The world of poker is one that is rife for storytelling. Whether based in truth or the legend of “tall tales,” poker stories seem to capture all the idiosyncrasies of life – the highs, lows and every point in between. But there has never been a collection of these stories ever put on the printed page…until now.

Released in the United Kingdom last year and due for release in the States of America on April 24, “He Played for His Wife and Other Stories” is a welcomed collection of these anecdotes and tales. Compiled and edited by noted poker author Anthony Holden and literary agent Natalie Galustian, the book features the works of 17 people, some noted writers, some noted poker players and some noted people who used poker to promulgate their stories. Other than the consistent poker theme, the stories all are witty, sometimes too close to the truth tales that are always entertaining.

To pick just one of the stories from the book to highlight is too difficult because there are several that come to the fore for being noteworthy. “He Played For…” comes out of the gate with an entirely believable yet fictitious (?) story from the mind of poker professional Barny Boatman. Boatman, who is well known for his mischievous personality, comes up with a story that simultaneously kicks off the book superbly as well as lays down what to expect the rest of the way.

Boatman’s tale is “Drawing Dead,” about a poker player who is visited by the dearly departed spirit of a fellow poker playing friend. The spirit of that friend, who owed the poker player money, offers to square their ledger by literally “ghosting” a poker game the gentleman is playing that night. After being made whole, the poker player is able to talk the specter into sticking around so he can win more money and the ghost agrees, with the caveat that the ghost will leave automatically at a point the player cannot determine.

Without giving away the ending of the story, Boatman’s story makes you want to sit down with the man and hear some more tall tales. That he put this one to pen is hoping that it wasn’t his best because Boatman has a natural storyteller’s abilities. The choice of his story to lead off the collection was an outstanding one by Holden and Galustian.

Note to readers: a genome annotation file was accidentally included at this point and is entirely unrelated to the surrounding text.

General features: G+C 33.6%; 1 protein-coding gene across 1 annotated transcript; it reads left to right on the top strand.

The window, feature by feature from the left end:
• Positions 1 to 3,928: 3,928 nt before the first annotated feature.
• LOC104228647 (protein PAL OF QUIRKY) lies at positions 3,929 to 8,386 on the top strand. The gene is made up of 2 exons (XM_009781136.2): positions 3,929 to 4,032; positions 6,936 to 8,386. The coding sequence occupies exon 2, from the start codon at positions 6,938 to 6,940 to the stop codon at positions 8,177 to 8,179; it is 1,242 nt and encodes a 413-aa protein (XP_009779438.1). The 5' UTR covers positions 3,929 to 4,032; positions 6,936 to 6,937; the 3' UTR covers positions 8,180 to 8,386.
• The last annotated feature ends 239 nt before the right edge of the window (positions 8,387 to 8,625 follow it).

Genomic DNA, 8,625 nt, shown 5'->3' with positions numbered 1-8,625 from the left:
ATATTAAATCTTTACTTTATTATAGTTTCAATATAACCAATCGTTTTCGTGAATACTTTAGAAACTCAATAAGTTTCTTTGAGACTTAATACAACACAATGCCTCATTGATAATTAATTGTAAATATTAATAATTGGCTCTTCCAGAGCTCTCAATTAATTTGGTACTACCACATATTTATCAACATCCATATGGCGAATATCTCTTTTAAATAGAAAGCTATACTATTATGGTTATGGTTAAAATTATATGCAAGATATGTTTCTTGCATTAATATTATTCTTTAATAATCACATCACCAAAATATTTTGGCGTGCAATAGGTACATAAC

The second noteworthy entry for “He Played For…” comes from what some might consider another unlikely source. Although she is known as an Academy Award nominated actress, Jennifer Tilly has never been one to put her creativity into the literary arena. With her tale “Once More, Into the Abyss!” Tilly came up with another jewel between the book’s covers.

Tilly’s tale seems a bit autobiographical, about a woman who plays the mid-roller games in Hollywood, and an acquaintance that she watches climb and fall to the whims of fortune. Tilly ably weaves the tale to come to an eventual robbery attempt of the game her heroine is playing in and a sudden realization that comes during that robbery. Tilly’s work in “He Played For…” is just as good as Boatman’s tale and, with the eerie feeling that it could have been more than just a fictitious story, gives the book more power.

Another lady offers up a story that is excellent in its own right. Lucy Porter’s “Lady Luck” is the story of a has-been/never-was “actress” who is looking to reestablish herself in the celebrity world through a televised celebrity poker game. While it might not sound like much from this description, Porter pens a rollicking tale that never quits entertaining the reader. By the time of the twist at the end, it is a story that is well worthy of being included in this mix.

The final story that we’ll highlight here (and, once again, it bears noting that ANY of the stories in the book could have been picked for highlighting) is one from the author of “Positively Fifth Street,” James McManus. McManus’ tale is from his perspective of playing at the World Series of Poker years after his storybook run in the 2000 WSOP Championship Event. In this tale, McManus is driving deep in a $1500 bracelet event while he battles the demons – mental and physical – that bedevil him as he builds a mountain of chips. McManus’ story is gripping (and hopefully fictional) in its telling and, by the time you’ve reached the shocking end of it, it only reaffirms McManus’ position as one of the top writers ever in the poker genre and an underrated American writer overall.

It would be a special treat to be able to see what Holden and Galustian decided to leave out of the book because they didn’t miss at all with the stories they chose. The stories are well told and, if the authors wanted to, could have been expanded into a longer novella or even a full book of their own. The reading audience must be thankful that these authors were willing to part with their stories for Holden and Galustian’s tome.

You’re not going to learn any great mysteries about poker from “He Played For…” You’re not going to magically learn how to play suited connectors off the button. But you will be entertained by the efforts that Holden and Galustian present for your entertainment and, sometimes, being aptly entertained is just as good as learning. “He Played for His Wife and Other Stories” is a worthy addition to not just your poker library but your literary library overall.

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